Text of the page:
ISLESBORO — In July, the Select Board created a Housing Committee to address the island’s need for medium-priced homes for health care workers teachers, tradespeople and other essential workers.

Select Board member Lauren Bruce, who chairs the committee, told The Republican Journal Jan. 14 she started looking into the housing situation after being approached by a resident. She gathered a working group, several of whose members are now on the Housing Committee. Members include Rick Rogers, director of Islesboro Affordable Property; John Kauer, who has set up a nonprofit to build mid-range sustainable housing; Tom Tutor, a member of the Islesboro Economic Sustainability Corp.’s board; Dave Dyer of the island’s School Committee; Michael Hutcherson of the Islesboro Community Fund; resident Mike Nelson; and ex officio member Melissa Burns, Select Board liaison for the committee.

In late November 2021, the committee sent out a survey via the town email list to find out more about the housing need and the demographic characteristics of people needing housing on the island. The survey was also posted on the town’s Facebook page.

Bruce said 29 responses were received by the deadline of Dec. 6, 2021. Of those, 16, or 55%, live on the island and are looking for housing. Many of them currently rent housing that will be let to vacationers during the summer, she said, and will have to find somewhere else to live. Some of the respondents would qualify for so-called affordable housing with income-eligibility criteria, she said.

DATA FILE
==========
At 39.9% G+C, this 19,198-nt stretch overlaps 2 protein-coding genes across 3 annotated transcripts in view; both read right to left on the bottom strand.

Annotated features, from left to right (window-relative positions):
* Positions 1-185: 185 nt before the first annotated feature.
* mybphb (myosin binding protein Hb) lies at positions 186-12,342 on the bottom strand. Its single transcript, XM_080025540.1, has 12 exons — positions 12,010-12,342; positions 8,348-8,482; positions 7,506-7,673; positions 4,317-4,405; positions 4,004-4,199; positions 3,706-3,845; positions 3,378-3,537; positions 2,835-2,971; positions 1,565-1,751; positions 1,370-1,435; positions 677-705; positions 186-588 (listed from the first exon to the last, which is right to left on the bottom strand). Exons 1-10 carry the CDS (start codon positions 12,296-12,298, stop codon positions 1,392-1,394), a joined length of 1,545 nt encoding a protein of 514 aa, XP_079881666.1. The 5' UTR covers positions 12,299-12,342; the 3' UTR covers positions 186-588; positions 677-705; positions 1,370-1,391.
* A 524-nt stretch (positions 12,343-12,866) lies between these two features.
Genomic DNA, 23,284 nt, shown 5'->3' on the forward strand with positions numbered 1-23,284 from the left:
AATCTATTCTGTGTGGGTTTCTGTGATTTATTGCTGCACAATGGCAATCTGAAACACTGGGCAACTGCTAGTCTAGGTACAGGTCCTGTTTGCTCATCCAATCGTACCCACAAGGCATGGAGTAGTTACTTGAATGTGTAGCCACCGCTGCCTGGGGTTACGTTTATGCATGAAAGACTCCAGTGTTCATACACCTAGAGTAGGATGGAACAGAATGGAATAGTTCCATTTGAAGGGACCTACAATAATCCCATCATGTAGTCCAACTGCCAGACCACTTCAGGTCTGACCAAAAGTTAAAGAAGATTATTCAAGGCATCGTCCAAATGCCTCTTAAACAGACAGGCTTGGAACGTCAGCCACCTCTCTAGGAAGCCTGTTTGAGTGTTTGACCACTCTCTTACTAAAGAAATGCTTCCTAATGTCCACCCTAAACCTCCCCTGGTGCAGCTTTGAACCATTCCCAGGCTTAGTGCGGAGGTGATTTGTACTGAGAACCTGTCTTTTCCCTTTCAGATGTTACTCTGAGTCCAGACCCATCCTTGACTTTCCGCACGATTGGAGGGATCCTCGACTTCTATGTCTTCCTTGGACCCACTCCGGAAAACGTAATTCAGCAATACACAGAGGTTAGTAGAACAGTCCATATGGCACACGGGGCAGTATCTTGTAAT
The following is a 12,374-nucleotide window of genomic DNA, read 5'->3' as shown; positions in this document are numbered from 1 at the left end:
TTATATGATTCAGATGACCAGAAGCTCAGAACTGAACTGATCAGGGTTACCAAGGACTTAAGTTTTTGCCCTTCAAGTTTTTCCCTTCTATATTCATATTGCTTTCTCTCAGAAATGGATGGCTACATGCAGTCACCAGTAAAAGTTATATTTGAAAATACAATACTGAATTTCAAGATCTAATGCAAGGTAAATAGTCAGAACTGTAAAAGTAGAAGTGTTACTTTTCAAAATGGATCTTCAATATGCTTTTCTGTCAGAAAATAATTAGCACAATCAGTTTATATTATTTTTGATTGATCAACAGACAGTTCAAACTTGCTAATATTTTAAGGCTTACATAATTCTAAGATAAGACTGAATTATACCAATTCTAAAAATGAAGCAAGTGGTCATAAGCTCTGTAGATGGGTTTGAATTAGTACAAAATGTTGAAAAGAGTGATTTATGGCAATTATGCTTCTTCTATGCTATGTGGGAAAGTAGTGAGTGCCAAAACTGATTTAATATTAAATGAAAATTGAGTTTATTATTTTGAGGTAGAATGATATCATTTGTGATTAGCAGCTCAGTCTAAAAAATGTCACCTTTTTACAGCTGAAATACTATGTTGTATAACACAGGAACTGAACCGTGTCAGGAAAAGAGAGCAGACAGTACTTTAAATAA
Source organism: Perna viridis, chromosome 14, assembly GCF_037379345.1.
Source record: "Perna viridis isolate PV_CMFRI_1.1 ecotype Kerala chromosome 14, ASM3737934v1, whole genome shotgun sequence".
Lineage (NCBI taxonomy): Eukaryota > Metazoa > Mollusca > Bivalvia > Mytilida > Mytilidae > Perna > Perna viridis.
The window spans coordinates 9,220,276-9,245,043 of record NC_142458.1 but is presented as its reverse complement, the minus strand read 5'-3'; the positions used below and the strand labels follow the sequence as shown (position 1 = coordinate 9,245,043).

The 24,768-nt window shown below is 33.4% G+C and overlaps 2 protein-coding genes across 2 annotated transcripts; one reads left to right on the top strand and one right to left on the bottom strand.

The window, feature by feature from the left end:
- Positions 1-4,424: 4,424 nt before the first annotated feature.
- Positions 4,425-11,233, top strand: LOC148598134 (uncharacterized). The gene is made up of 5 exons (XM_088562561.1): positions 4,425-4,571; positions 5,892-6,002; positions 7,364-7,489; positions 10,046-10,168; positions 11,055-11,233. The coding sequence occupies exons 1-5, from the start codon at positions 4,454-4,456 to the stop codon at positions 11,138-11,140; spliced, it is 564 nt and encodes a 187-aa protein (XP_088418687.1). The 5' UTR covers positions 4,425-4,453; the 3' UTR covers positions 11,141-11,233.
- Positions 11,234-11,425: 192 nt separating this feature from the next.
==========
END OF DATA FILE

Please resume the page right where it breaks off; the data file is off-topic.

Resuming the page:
Most of those who responded to the survey — 15, or 52% — want a year-round house, while four, or 21%, would like an apartment. There were 19 respondents, or 66%, whose income was below $70,000 a year, Bruce said.

Bruce said she and other committee members feel frustrated because they see the immediate need for more housing within the reach of teachers, health care workers, laborers and others who provide needed services, but solving the problem takes time. Time to apply for and receive grants, time to plan, approve and build dwellings. And on top of that, buildable land on Islesboro is scarce. And in the meantime, some people are finding themselves forced to leave the community for lack of an affordable place to live. “There is no easy solution here,” she said.

The committee’s first priority, she said, is making available housing for workers already living and working on the island, while its second priority is those who work on the island and live elsewhere, but who would live on Islesboro if they could.

They would also like to have overnight lodging for workers on the island to have a place to stay during the week, and return to their off-island home for the weekend, she said.

In spite of the frustrations, Bruce said the committee members are determined to continue pursuing solutions to the problems affecting housing on the island. They would like to find an existing cottage to convert, but so far have not found anything suitable.

One ray of hope is prefabricated housing. She said an islander recently built a house that was shipped via truck and “unfolded” on the site.

Because solving the housing problem affects the lives of everyone in the community who depends on teachers and nurses and grocery store workers, etc., the viability of the community is at stake, Bruce said.

“The need is urgent. It’s now.”